Reference: 
PLoS Pathog. 2020 Aug 14;16(8):e1008230

Neutrophil extracellular traps (NETs) evolved as a unique effector mechanism contributing to resistance against infection that can also promote tissue damage in inflammatory conditions. Malaria infection can trigger NET release, but the mechanisms and consequences of NET formation in this context remain poorly characterized.

Innate immune responses to malaria-infected erythrocytes in pregnant women: Effects of gravidity, malaria infection, and geographic location

July 30, 2020 - 13:35 -- Open Access
Author(s): 
Jabbarzare M, Njie M, Jaworowski A, Umbers AJ, Ome-Kaius M, Hasang W, Randall LM, Kalionis B, Rogerson SJ
Reference: 
PLoS ONE 15(7): e0236375

Malaria in pregnancy causes maternal, fetal and neonatal morbidity and mortality, and maternal innate immune responses are implicated in pathogenesis of these complications. The effects of malaria exposure and obstetric and demographic factors on the early maternal immune response are poorly understood.

NOT Open Access | Molecular study of binding of Plasmodium ribosomal protein P2 to erythrocytes

July 28, 2020 - 14:09 -- NOT Open Access
Author(s): 
Mishra P, Dmello C, Sengupta D, Chandrabhan Singh S, Kirkise N, Hosur RV, Sharma S
Reference: 
Biochimie. 2020 Jul 24:S0300-9084(20)30161-9

The ribosomal protein P2 of Plasmodium falciparum, (PfP2), performs certain unique extra-ribosomal functions. During the few hours of cell-division, PfP2 protein moves to the external surface of the infected erythrocytes (IE) as an SDS-resistant oligomer, and at that stage treatment with specific anti- PfP2 antibodies results in an arrest of the parasite cell-division.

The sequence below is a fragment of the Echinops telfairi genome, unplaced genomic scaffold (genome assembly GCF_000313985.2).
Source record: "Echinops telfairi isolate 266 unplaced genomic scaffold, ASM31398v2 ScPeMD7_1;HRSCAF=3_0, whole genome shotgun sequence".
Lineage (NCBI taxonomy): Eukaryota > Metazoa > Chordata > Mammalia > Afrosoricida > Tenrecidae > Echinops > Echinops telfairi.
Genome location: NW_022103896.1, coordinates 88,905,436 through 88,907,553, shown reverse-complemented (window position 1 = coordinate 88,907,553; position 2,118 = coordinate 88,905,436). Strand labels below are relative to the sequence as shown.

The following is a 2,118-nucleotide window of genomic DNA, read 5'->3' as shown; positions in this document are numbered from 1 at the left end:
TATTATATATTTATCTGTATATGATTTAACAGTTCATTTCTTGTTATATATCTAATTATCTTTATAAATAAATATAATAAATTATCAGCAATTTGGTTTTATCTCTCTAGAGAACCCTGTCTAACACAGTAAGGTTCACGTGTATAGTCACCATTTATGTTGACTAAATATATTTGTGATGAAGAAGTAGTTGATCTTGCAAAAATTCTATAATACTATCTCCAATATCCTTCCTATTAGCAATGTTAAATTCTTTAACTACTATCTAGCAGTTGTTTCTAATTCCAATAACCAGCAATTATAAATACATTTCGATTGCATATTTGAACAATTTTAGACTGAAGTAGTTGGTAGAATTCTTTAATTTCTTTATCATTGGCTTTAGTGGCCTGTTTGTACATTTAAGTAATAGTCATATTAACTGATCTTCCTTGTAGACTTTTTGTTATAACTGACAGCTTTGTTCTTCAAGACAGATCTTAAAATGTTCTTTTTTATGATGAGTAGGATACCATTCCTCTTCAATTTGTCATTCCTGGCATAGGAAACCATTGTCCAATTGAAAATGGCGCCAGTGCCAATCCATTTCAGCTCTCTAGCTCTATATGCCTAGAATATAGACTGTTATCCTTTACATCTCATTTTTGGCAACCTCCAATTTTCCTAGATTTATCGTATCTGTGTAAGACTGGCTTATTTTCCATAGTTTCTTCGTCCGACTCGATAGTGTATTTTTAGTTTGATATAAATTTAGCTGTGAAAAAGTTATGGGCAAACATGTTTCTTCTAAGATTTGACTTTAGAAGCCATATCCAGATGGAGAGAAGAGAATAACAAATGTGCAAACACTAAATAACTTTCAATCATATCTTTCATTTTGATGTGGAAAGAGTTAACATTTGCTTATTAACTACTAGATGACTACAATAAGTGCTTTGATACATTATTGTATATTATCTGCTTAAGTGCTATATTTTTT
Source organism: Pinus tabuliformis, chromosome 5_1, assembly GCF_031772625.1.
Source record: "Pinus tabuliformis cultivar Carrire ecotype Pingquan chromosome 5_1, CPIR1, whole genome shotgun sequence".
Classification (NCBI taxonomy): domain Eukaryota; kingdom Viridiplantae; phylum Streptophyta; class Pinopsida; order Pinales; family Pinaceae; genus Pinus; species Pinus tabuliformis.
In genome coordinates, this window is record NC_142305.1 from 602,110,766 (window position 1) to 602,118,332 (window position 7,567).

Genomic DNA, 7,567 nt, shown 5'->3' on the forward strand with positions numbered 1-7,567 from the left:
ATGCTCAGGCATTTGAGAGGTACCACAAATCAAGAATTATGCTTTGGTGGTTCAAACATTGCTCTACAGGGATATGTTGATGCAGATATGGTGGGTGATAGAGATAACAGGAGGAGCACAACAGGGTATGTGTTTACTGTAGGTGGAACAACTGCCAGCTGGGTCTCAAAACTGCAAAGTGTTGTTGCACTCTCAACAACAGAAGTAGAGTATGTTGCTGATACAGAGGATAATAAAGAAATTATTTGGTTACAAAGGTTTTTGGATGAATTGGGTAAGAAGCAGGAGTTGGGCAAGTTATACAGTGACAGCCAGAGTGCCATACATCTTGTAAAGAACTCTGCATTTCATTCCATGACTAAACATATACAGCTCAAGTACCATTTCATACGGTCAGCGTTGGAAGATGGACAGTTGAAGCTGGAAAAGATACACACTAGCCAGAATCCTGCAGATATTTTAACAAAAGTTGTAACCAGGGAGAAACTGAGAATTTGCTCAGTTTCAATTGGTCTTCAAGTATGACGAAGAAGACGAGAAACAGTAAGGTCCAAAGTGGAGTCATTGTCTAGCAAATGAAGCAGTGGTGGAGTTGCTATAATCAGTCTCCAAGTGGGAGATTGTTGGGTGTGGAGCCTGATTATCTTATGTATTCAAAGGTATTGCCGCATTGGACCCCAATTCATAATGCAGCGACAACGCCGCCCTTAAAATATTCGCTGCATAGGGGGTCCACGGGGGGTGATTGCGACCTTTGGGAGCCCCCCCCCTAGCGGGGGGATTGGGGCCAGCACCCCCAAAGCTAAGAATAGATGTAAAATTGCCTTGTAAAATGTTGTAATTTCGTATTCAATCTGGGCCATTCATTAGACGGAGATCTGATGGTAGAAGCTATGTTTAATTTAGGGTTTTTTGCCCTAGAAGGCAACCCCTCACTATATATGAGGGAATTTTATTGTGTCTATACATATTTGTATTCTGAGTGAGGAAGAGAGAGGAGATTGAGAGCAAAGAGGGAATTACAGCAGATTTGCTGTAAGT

High-efficiency enrichment enables identification of aptamers to circulating Plasmodium falciparum-infected erythrocytes

June 17, 2020 - 13:06 -- Open Access
Author(s): 
Oteng EK, Gu W, McKeague M
Reference: 
Sci Rep. 2020 Jun 16; 10(1):9706

Plasmodium falciparum is the causative agent of the deadliest human malaria. New molecules are needed that can specifically bind to erythrocytes that are infected with P. falciparum for diagnostic purposes, to disrupt host-parasite interactions, or to deliver chemotherapeutics. Aptamer technology has the potential to revolutionize biological diagnostics and therapeutics; however, broad adoption is hindered by the high failure rate of the systematic evolution of ligands by exponential enrichment (SELEX). Here we performed parallel SELEX experiments to compare the impact of two different methods for single-strand recovery on the efficiency of aptamer enrichment.

Adhesion between P. falciparum infected erythrocytes and human endothelial receptors follows alternative binding dynamics under flow and febrile conditions

March 17, 2020 - 16:46 -- Open Access
Author(s): 
Lubiana P, Bouws P, Metwally NG, et al.
Reference: 
Sci Rep. 2020 Mar 11;10(1):4548

Characterizing the adhesive dynamics of Plasmodium falciparum infected erythrocytes (IEs) to different endothelial cell receptors (ECRs) in flow is a big challenge considering available methods. This study investigated the adhesive dynamics of IEs to five ECRs (CD36, ICAM-1, P-selectin, CD9, CSA) using simulations of in vivo-like flow and febrile conditions.

Plasmodium-infected erythrocytes induce secretion of IGFBP7 to form type II rosettes and escape phagocytosis

February 22, 2020 - 17:21 -- Open Access
Author(s): 
Lee WC, Russell B, Sobota RM, Ghaffar K, Howland SW, Wong ZX, Maier AG, Dorin-Semblat D, Biswas S, Gamain B, Lau YL, Malleret B, Chu C, Nosten F, Renia L
Reference: 
Elife. 2020 Feb 18;9. pii: e51546

In malaria, rosetting is described as a phenomenon where an infected erythrocyte (IRBC) is attached to uninfected erythrocytes (URBC). In some studies, rosetting has been associated with malaria pathogenesis. Here, we have identified a new type of rosetting. Using a step-by-step approach, we identified IGFBP7, a protein secreted by monocytes in response to parasite stimulation, as a rosette-stimulator for Plasmodium falciparum- and P. vivax-IRBC. IGFBP7-mediated rosette-stimulation was rapid yet reversible.